The occurrence of vertebral osteophytosis among the archaeological populations of Cochiti, New Mexico
Kahl, Kirsten Elizabeth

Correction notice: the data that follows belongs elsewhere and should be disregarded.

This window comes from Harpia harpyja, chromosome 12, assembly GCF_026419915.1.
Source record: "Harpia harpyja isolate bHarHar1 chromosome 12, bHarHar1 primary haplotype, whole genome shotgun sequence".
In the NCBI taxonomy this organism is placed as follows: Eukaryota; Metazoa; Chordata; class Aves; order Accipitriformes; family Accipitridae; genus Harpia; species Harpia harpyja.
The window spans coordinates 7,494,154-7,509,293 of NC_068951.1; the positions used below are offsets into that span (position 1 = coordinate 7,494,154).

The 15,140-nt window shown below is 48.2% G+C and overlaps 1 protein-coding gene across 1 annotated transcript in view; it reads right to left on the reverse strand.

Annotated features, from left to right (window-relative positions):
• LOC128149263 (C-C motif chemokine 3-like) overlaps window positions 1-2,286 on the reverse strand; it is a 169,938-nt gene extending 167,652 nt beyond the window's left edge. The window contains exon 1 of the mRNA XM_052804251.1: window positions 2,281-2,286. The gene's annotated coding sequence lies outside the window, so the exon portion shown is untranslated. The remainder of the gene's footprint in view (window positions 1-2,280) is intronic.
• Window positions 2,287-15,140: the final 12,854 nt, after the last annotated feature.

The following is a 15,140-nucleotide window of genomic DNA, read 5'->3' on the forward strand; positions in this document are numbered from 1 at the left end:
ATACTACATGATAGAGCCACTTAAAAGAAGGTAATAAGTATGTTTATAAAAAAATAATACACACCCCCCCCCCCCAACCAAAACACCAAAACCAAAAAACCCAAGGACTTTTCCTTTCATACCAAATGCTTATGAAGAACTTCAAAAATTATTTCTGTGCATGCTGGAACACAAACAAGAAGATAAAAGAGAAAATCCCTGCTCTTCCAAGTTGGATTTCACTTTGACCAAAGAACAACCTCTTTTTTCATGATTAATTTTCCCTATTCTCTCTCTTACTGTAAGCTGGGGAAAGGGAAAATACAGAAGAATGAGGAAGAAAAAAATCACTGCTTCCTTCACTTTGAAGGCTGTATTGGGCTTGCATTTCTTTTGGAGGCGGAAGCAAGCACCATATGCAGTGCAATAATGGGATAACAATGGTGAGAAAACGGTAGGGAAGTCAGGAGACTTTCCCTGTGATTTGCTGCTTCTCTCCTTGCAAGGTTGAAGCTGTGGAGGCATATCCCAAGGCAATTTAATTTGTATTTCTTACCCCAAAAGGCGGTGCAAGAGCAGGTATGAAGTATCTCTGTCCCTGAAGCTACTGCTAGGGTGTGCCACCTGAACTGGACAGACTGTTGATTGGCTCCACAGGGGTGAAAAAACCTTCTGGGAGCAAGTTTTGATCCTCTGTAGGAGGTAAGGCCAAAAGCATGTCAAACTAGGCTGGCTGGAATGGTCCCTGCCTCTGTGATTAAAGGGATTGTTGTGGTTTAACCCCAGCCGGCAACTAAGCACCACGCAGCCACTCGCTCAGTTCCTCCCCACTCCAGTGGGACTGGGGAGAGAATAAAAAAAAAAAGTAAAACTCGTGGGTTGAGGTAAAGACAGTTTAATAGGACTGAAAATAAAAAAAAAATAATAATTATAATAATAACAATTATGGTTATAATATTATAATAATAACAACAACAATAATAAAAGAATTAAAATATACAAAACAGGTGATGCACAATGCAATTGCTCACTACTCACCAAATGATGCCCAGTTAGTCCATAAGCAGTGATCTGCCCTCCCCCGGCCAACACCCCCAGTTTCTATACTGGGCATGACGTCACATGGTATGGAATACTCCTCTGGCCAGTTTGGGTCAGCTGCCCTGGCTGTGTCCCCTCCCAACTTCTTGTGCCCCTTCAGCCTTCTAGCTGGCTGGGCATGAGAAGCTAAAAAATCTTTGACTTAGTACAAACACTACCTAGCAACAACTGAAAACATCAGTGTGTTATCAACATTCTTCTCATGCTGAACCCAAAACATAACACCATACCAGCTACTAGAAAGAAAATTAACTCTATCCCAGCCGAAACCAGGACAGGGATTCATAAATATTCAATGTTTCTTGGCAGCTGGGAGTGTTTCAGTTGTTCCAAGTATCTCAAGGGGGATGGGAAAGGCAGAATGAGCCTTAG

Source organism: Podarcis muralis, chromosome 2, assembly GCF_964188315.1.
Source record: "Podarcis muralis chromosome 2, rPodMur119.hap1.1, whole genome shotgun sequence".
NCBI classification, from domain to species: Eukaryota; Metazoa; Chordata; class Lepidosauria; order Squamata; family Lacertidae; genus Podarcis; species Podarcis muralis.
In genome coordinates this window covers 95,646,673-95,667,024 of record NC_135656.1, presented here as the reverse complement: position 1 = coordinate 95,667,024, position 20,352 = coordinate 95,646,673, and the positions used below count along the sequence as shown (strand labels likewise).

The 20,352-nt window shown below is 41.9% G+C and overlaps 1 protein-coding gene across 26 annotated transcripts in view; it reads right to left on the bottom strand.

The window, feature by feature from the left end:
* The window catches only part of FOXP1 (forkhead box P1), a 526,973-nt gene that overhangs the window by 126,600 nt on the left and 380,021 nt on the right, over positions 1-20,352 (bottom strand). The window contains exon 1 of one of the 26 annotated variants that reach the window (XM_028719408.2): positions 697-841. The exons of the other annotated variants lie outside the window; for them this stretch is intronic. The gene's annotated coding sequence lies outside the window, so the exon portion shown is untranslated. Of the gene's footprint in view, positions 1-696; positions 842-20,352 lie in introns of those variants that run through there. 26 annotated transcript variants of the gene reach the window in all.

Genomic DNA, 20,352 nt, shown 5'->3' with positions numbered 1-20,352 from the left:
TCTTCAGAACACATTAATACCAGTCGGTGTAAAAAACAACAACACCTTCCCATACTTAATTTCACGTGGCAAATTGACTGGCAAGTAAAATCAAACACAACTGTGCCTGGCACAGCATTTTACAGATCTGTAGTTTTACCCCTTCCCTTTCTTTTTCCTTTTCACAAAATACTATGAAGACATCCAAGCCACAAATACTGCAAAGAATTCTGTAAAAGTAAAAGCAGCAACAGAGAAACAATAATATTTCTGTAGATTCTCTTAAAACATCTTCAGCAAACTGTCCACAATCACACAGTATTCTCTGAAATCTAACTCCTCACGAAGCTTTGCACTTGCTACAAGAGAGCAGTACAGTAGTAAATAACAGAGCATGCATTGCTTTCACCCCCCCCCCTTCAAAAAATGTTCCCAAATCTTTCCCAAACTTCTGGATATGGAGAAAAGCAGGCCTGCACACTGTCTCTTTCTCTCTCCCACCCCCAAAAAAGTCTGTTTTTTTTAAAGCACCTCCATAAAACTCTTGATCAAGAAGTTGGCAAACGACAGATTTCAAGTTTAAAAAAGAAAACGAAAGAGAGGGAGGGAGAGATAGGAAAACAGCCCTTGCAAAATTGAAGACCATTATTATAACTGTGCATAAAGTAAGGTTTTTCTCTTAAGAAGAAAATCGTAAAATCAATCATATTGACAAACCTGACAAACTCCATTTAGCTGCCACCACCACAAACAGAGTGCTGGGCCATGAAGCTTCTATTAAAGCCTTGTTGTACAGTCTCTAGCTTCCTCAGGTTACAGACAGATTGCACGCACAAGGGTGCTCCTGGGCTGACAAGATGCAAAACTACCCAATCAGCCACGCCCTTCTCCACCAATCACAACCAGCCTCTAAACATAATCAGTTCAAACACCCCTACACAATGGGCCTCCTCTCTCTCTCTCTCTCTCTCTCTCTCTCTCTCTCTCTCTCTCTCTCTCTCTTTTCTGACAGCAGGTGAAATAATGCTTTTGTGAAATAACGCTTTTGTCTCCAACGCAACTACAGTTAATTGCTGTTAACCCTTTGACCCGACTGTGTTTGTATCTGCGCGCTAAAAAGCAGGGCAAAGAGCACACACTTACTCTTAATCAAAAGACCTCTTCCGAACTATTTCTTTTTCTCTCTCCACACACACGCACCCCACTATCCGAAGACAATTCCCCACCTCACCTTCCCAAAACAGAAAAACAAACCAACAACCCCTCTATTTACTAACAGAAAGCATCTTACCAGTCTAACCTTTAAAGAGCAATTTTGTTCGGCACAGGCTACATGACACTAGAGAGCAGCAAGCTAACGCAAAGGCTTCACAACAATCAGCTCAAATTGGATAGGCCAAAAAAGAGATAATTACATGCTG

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211 skeletons from pre-European archaeological sites near modern Cochiti Pueblo in northern New Mexico were examined. Only 43 adults were of sufficiently good preservation and identifiable age and sex to be of use in this study. Each individual was examined for occurrence of vertebral osteophytosis. Frequency, severity, and location of osteophytosis were recorded and quantified. Individuals in the age category of 30-50 were the focus of chi-square statistical tests. Gender-specific patterns emerged but because of the small sample sizes, the tests revealed no statistically significant differences. Despite the lack of statistical significance, a slight predilection for males in the frequency of osteophytosis was noted. Males also manifested more severe osteophytosis overall, especially in the cervical and lumbar vertebrae, than did the females. The greatest concentration of osteophytosis along the vertebral column occured where the pressure on the spine is greatest. This pattern is strongly linked in both males and females to stresses caused by bipedalism, but localized differences may also be a result of gender-specific activities, as suggested by clinical studies and corroborated by comparative archaeological populations.